In the article I talked about the Ebisu and the kun shai 3 face chinese god. I mentioned that he is the guardian deity of markets. Let’s take a closer look at the kun shai 3 face deity.
Ebisu is a Japanese mythology deity and one of the Seven Gods of Good Fortune. He is the patron of fishermen, the sea and commerce. His image is often of a fat fisherman with a fishing rod in one hand and a sea bream in the other. He is a very popular deity and his image is often seen in places of commerce.
Ebisu is traditionally portrayed as a rotund fisherman wearing a large hat and carrying a fishing rod. The fish he is holding is the symbol of abundance and luck. He is also associated with jellyfish and other objects found in the sea. However, Ebisu has only appeared in one Japanese anime, Noragami. The series has seven lucky gods and an immoral Ebisu.
The Japanese have long worshipped Ebisu. In the first year of the Chokan Era, Ebisu was being invoked at Todaiji in Nara. It is also said that he guarded the markets. He was also invoked at Tsurugaoka Hachimangu in Kamakura in the fifth year of the Kencho Era.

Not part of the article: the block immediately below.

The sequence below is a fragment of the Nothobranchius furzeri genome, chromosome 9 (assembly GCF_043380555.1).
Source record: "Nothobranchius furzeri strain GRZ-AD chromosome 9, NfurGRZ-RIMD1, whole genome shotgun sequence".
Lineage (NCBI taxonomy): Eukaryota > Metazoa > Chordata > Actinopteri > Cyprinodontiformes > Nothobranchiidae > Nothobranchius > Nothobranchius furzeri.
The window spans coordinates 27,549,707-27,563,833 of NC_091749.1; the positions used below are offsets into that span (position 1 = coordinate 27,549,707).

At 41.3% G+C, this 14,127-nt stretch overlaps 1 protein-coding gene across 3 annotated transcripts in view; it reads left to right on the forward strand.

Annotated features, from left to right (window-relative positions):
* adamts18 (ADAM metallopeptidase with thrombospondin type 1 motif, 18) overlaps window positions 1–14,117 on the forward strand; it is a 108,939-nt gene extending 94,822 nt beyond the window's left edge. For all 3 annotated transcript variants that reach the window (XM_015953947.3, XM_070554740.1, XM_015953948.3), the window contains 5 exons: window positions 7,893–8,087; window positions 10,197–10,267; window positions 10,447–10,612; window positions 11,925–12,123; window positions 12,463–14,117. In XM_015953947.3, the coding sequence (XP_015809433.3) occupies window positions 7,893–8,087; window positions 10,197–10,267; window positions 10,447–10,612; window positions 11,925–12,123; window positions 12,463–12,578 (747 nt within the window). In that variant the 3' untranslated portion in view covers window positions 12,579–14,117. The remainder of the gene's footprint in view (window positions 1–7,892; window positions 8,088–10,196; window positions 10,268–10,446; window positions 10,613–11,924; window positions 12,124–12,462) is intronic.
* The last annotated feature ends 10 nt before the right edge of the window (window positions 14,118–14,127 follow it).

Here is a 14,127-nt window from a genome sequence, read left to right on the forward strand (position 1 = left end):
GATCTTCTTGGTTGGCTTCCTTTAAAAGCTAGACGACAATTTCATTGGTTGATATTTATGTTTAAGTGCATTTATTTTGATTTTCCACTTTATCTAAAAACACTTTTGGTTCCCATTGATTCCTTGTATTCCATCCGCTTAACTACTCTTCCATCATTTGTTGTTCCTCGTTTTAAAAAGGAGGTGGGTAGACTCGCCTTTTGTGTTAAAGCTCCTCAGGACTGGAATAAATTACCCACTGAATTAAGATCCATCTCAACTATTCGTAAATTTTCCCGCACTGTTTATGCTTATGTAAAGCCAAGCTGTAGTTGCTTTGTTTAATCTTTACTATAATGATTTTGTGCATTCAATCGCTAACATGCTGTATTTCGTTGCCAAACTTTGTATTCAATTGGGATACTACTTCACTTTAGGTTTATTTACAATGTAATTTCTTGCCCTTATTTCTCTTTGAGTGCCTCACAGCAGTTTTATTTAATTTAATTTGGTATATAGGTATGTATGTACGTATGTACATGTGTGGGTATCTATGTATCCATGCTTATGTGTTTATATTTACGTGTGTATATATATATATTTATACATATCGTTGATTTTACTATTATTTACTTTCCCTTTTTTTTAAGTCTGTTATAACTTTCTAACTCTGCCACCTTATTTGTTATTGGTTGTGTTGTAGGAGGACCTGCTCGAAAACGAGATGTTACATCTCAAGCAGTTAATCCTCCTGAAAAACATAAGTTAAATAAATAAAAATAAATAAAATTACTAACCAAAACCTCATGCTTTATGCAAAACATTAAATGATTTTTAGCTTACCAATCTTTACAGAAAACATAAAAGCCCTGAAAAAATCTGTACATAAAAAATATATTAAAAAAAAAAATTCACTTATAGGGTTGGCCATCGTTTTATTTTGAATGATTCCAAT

JAANUS – Seven Lucky Gods Page is a comprehensive online deity dictionary that covers both Buddhist and Shinto deities. It has over 8,000 entries. You can also read about the Seven Lucky Gods by Dr. Mary Neighbour Parent on her website.
Ebisu is a god of good fortune, and is considered the patron kami of fishers. He is also the god of wealth and a generous nature. Ebisu is a common deity in Japan, but he can be worshipped anywhere.
Ebisu is also associated with Hiruko, a sickly boy who was raised by the Ainu. In the story of Hiruko, he was raised by his Ainu caretaker, Ebisu Saburo. As a child, he was called the Leech Child. His parents disowned him. Hiruko floated on the sea for some time before washing on an unknown shore. Hiruko was taken in and raised by the deity, Ebisu Saburo. By age three, he had gained his legs and eventually his whole skeleton.
Ebisu’s parentage varies, but he is believed to be the first child of his parents, Izanami and Izanagi. He was rejected by his parents due to his imperfection. The myth also says that he is the son of Daikokuten and Okuninushi, who were the gods of luck and prosperity in ancient Japan.